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Leveraging Data Analytics to Transform Your Marketing Strategy

Big data is not a fad. As business and marketing leaders work to increase value for consumers and measure the results of their advertising efforts, spending on data analytics continues to rise—and it’s not predicted to slow down any time soon.

According to the Data & Marketing Association (DMA), becoming data-centric continues to be a priority for U.S. marketers and data users.  Data volumes are exploding, and analytics capabilities are increasing every day.

But many marketers still struggle with crucial aspects of data. They wonder which data points are worth analyzing. They stumble while trying to find the next steps in turning data results into actionable marketing strategies.

In order to make it clearer, marketers need to truly understand these data points. They aren’t just numbers on a spreadsheet. They reflect actual people performing real actions that affect your business. Take a moment to answer the following three questions. They can help marketers create a more focused data approach and find the insights that can help leverage data into action:

What do my best customers look like?

When you’re trying to understand how to leverage data, one of the first places you should start is your customer database. Appending demographic, psychographic and lifestyle data can help better understand the group data you’re analyzing. Compare the following categories:

  • Profitable customers vs. unprofitable customers
  • Churners vs. non-churners
  • Loyalty program customers vs. those that are not in the program
  • Segment movers and customers who are high value vs. those that are not

Finding a nugget of truth in the data helps you move forward with a successful strategy. That strategy impacts targeting, messaging and channel selection.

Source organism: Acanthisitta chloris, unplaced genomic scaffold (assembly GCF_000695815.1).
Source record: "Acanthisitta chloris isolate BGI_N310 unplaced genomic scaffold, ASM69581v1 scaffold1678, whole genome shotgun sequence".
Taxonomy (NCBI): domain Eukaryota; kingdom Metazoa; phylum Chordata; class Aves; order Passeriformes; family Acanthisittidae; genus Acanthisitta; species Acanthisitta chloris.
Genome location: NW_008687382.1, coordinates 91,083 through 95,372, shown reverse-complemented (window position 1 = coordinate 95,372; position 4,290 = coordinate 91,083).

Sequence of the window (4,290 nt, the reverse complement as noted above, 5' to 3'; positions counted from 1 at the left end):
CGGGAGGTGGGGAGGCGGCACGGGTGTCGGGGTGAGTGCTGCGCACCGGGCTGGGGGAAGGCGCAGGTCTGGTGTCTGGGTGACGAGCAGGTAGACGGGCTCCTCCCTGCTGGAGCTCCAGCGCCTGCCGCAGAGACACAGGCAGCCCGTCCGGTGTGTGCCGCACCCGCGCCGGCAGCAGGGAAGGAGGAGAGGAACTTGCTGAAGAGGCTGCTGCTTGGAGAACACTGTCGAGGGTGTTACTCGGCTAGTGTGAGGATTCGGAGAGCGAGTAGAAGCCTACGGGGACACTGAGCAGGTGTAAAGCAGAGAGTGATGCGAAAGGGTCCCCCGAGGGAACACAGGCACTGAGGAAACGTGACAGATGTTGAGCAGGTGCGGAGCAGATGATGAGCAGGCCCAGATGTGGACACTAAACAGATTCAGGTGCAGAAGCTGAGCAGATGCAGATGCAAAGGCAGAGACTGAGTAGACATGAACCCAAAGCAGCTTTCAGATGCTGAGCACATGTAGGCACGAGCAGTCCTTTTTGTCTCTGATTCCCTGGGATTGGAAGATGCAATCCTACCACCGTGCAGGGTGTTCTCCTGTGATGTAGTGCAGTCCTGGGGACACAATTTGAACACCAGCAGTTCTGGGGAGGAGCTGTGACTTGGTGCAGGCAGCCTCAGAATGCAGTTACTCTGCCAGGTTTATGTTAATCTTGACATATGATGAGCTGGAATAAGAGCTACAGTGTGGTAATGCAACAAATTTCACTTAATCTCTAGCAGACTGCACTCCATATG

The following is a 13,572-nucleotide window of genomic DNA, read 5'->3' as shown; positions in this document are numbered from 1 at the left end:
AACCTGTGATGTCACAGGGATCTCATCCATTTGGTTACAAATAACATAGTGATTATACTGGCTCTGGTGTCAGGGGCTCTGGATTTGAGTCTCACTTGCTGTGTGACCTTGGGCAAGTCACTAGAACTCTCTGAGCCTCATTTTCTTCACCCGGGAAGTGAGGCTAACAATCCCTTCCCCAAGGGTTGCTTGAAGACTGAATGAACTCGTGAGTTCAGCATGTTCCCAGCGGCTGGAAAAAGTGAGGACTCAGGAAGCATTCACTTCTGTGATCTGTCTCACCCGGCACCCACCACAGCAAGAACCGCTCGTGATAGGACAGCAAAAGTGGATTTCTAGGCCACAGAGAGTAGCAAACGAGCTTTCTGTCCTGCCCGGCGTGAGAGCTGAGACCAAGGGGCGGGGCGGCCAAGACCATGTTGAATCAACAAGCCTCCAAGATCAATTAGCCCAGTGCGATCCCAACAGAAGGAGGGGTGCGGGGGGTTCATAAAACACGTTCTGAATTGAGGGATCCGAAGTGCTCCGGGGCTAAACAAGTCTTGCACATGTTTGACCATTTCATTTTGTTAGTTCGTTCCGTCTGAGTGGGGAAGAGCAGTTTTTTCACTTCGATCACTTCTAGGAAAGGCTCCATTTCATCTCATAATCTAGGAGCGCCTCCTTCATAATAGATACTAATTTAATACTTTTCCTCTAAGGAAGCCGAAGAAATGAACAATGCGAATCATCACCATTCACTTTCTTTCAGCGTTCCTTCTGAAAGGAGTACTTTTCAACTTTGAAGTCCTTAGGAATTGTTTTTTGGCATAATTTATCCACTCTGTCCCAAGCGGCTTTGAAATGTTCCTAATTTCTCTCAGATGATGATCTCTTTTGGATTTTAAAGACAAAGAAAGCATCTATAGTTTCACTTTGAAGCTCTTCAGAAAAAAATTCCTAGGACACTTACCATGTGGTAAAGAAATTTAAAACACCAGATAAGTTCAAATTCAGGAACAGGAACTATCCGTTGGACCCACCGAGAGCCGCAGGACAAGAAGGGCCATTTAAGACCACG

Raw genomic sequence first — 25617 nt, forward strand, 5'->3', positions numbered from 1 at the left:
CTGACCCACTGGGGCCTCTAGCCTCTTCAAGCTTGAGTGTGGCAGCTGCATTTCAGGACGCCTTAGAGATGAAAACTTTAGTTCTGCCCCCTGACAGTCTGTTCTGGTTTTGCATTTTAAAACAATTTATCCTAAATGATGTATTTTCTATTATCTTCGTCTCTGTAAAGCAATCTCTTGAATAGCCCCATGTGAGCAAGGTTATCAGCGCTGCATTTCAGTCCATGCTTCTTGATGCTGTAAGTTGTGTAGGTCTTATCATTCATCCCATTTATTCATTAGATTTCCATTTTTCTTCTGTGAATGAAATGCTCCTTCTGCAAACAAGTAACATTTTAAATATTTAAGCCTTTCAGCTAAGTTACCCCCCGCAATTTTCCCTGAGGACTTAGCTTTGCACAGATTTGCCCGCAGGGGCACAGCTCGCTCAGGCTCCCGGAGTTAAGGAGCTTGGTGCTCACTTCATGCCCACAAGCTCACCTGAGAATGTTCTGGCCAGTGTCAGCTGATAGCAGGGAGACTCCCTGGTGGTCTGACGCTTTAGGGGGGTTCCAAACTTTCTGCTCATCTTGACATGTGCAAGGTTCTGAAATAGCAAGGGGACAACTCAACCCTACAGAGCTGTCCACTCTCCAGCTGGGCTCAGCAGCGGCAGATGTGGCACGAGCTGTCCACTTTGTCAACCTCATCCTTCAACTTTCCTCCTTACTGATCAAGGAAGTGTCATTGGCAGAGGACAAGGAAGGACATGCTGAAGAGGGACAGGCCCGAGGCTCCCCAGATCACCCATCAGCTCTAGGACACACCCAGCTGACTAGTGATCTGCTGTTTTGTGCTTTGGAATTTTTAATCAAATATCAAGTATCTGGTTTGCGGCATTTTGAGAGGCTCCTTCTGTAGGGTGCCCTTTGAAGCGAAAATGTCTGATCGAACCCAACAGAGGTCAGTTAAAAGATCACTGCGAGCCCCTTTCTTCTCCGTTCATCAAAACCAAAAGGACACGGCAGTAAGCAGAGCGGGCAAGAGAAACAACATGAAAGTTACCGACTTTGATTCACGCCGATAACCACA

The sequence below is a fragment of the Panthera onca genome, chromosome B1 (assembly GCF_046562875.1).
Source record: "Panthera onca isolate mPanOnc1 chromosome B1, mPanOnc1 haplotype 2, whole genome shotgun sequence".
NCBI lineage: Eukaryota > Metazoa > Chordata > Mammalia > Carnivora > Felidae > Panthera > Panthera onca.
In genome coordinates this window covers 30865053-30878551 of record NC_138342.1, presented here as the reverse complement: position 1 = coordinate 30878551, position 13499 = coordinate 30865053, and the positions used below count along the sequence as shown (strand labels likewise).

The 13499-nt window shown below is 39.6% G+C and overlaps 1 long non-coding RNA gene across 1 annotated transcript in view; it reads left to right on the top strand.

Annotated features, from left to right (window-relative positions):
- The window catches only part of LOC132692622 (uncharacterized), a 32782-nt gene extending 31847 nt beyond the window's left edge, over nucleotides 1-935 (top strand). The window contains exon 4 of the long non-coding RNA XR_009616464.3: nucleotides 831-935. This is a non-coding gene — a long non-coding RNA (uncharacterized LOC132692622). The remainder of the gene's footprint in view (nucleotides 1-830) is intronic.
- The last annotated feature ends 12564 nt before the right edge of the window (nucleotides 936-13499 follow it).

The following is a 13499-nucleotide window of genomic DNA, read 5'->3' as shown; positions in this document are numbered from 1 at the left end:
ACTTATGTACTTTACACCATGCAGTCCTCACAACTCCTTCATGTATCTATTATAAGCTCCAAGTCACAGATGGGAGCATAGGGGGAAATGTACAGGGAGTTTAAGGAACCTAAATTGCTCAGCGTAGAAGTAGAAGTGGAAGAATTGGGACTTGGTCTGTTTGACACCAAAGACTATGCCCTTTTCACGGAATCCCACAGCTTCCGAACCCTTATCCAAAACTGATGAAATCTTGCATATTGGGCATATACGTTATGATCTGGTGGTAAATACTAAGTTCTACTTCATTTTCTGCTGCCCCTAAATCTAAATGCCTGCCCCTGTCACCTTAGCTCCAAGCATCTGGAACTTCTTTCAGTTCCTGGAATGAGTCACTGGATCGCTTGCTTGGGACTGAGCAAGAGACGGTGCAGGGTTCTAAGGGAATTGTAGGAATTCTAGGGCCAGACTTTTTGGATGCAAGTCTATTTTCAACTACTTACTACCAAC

How can I get more ROI from my marketing spend?

Determining benchmarks and measuring everything that impacts them can give you the best picture of your ROI. Compare such things as:

  • Campaigns that performed better than expected to underperforming campaigns
  • Responders to non-responders
  • Different promotional periods, offers and channels

Seasonality—or patterns of highs and lows in sales—is another important factor for many industries. When making comparisons and determining benchmarks, it’s important to understand peak seasonality. You wouldn’t want to set a benchmark when response and conversion may be much higher than other time periods. Weather and economic indicators are other factors that can impact your results.

How can I improve customer acquisition?

After you establish what your best customers look like, compare them to the marketplace data to determine where your customers index above the market.

For example, your best customer may be twice as likely to live in a home valued over $500,000 than the market. They will be three times as likely to have an income over $75,000.

You can walk through the basic demographics, but don’t forget to look at lifestyle characteristics. There are several models that can be appended that will give you a starting point for channel preference, how people spend their leisure time, what they are passionate about and more.

After that, your best path is to put an initial plan in place and then test, test, test. Measure the results of your creative, messaging, offers and channels. It’s not surprising to find each community varies in the typically successful channel mix, even within the same industry or product line. 

Keep in mind that using data to improve customer acquisition involves constantly measuring and optimizing your marketing message, channel mix and offers. Data changes over time, which means your strategy needs to be evaluated on an ongoing basis.

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